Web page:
It was SCORM (Shareable Content Object Reference Model) that started the trend of APIs within eLearning by allowing training and course content to be shared with other SCORM compliant systems. SCORM was succeeded by xAPI, also known as Tin Can API as well as Experience API. Basically these programs have built-in instructions for applications to talk to each other, so that the content is compatible and platform-independent. xAPI or Tin Can was considered an improvement over SCORM because it enables learners to collect data online and offline, while helping track learner progress and use content through a multitude of software suites, in addition to certain other features. APIs too have become an essential nowadays, but it wasn’t long before they were considered just a new-fangled trend.
- Flash to HTML5 Conversion
Flash is dead. This is a brutal truth. But, Flash didn’t die all of a sudden. It wasn’t long before Flash was the gold standard of eLearning courses, but that was before eLearning professionals realized the magic of HTML5. HTML5 allowed audio, video, 2D/3D graphics and animation to play without a plug-in. In addition, it gave hardware access, offline storage, and supported cloud-based applications. But the clincher was the fact that any eLearning course made on it was automatically responsive! This hastened Flash’s imminent doom. So what about all those Flash courses that were created? Would those become useless? Fortunately, no. It was found that Flash courses could be converted to HTML5 courses, and thus began the trend of Flash to HTML5 conversion, which is a big thing, even today.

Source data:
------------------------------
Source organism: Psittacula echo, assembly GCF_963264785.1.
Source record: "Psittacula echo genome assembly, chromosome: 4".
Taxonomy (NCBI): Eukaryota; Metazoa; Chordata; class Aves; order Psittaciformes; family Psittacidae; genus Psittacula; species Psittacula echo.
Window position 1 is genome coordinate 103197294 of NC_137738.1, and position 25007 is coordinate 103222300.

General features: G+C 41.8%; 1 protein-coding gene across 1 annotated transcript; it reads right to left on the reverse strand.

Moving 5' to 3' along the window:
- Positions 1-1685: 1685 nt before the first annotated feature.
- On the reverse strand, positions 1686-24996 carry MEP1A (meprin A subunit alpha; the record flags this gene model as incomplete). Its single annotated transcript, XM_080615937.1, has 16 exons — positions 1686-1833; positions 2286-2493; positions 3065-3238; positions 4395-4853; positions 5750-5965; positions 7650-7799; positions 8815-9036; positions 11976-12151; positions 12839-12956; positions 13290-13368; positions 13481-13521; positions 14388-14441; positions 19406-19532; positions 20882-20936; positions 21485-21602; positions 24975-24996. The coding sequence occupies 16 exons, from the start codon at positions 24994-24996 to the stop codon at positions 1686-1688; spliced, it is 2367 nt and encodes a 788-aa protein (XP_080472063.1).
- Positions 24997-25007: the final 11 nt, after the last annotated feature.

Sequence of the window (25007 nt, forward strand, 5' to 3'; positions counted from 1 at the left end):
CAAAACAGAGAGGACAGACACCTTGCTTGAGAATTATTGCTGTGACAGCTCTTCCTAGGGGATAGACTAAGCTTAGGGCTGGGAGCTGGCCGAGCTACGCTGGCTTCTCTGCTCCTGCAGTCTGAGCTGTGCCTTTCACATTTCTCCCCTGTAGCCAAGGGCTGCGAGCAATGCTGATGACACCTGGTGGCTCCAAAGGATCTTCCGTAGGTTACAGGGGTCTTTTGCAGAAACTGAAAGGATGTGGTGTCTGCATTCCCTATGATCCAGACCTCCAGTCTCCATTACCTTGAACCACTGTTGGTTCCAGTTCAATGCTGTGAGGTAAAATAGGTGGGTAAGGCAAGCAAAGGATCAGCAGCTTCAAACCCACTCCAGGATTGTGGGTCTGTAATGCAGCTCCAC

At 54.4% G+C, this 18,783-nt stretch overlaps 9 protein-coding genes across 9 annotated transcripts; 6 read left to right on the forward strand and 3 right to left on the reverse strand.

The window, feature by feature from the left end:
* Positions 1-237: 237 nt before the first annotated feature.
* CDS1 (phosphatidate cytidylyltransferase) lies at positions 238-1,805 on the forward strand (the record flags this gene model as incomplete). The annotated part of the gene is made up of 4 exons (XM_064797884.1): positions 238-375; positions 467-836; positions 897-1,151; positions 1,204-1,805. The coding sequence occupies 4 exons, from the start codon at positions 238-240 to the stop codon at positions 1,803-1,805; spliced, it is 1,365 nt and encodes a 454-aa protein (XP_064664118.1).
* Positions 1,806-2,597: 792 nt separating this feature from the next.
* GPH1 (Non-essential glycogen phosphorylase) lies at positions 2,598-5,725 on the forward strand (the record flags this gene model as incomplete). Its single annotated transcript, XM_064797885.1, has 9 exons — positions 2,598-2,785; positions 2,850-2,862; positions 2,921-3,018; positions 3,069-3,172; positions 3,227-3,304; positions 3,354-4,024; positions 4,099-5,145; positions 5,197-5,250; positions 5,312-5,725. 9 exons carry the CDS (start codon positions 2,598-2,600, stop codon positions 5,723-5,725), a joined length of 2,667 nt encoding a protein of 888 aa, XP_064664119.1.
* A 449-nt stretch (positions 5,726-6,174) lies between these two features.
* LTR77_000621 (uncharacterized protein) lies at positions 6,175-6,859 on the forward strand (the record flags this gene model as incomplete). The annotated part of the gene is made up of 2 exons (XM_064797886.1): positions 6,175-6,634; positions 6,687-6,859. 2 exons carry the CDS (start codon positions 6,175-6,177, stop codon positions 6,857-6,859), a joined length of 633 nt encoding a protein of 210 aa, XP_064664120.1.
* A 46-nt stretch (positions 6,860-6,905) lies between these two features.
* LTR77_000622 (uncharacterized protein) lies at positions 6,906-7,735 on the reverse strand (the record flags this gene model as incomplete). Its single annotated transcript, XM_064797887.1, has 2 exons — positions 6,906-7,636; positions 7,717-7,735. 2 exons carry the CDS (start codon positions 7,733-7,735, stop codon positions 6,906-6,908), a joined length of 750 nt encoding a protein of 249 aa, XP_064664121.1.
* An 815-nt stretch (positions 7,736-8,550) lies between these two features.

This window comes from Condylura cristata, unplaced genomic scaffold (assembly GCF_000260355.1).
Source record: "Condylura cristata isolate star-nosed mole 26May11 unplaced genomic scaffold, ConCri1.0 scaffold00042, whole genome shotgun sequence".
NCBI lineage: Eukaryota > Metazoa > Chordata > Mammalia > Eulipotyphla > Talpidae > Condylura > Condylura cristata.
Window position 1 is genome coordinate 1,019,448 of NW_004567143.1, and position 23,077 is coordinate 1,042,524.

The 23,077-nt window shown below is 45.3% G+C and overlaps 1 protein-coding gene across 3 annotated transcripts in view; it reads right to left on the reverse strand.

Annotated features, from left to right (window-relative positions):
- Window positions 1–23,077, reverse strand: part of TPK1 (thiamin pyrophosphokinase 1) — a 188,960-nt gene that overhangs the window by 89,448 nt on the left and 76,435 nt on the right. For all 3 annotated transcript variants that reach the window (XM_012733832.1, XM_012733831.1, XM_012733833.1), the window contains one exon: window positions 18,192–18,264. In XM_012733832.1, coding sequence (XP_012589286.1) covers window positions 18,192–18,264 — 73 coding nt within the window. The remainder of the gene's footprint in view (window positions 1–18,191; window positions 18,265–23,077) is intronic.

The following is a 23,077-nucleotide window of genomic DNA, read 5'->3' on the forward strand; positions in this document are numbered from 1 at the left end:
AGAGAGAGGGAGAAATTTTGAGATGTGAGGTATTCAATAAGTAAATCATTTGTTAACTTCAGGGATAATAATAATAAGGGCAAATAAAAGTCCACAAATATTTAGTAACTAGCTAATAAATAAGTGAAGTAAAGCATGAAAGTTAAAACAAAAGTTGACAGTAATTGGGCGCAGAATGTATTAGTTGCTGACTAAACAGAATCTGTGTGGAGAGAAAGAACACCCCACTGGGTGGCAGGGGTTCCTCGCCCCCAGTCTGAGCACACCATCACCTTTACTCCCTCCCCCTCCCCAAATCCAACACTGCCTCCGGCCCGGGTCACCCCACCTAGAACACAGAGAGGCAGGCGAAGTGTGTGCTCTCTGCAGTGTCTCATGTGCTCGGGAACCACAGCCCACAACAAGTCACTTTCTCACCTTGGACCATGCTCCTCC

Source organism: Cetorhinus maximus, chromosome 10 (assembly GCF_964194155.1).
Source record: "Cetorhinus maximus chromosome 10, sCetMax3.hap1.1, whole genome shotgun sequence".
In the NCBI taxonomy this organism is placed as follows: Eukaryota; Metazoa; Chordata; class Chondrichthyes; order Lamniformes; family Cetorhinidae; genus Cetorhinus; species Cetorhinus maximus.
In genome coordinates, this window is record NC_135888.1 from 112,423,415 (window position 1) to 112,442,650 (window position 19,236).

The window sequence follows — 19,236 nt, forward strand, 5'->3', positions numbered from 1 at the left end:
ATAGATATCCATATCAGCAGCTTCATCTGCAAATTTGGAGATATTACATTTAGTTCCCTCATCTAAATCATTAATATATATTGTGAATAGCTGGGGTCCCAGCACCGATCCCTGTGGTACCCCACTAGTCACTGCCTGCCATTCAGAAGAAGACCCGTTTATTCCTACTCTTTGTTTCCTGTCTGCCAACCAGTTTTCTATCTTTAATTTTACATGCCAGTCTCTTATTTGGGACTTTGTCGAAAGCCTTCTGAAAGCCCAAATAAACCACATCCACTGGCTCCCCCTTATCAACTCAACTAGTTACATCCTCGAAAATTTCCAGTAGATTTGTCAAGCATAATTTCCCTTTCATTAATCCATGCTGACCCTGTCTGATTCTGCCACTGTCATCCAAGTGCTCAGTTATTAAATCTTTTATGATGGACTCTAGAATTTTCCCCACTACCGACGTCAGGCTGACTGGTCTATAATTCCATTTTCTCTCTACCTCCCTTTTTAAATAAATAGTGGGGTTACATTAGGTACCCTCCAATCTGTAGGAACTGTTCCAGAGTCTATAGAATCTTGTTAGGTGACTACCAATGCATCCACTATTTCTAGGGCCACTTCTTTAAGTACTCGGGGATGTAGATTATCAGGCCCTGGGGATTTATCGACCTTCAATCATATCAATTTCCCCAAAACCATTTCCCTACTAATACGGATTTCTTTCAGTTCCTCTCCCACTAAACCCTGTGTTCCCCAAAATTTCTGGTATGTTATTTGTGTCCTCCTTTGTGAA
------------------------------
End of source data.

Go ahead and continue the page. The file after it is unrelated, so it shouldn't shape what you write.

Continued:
You never know which eLearning trend might be here to stay, so never knock one until you’ve tried it.
Will continue my critical comment. mLearning is another hype word, but JIT and microlearning certainly merits its place in the eLearning world, agree. But it cannot be used for any topic, nor any course. That is just ‘utopia’.
My personal number 1 is Personalized Learning, since decades. That is the most important topic you mention, and it is more neglected in eLearning than in classroom learning or blended learning. I have been searching for tools to have a more personalized learning experience for my students (now for my trainees), and Captivate as eLearning authoring tool has made that possible.
A way to communicate learning to a management system will always be there. Agree.
Please, Flash is not dead, it is very much alive because it is still the standard application to develop games. Adobe has renamed it to Animate CC.
What will die soon is the Flash PLAYER needed to play SWF’s in a web browser. That plugin already disappeared on mobile browsers, but will now disappear definitely from desktop browsers as well. And HTML5 is still not ready to replace everything possible with the old SWF output. Who cares?
In most instances Gamification is just a hype feature which is often used to cover up badly designed eLearning courses. Sorry, it is just another name for scoring in formal education, where many teachers try to get rid of it to make personal development of students/trainees the first priority. I have a long career as professor.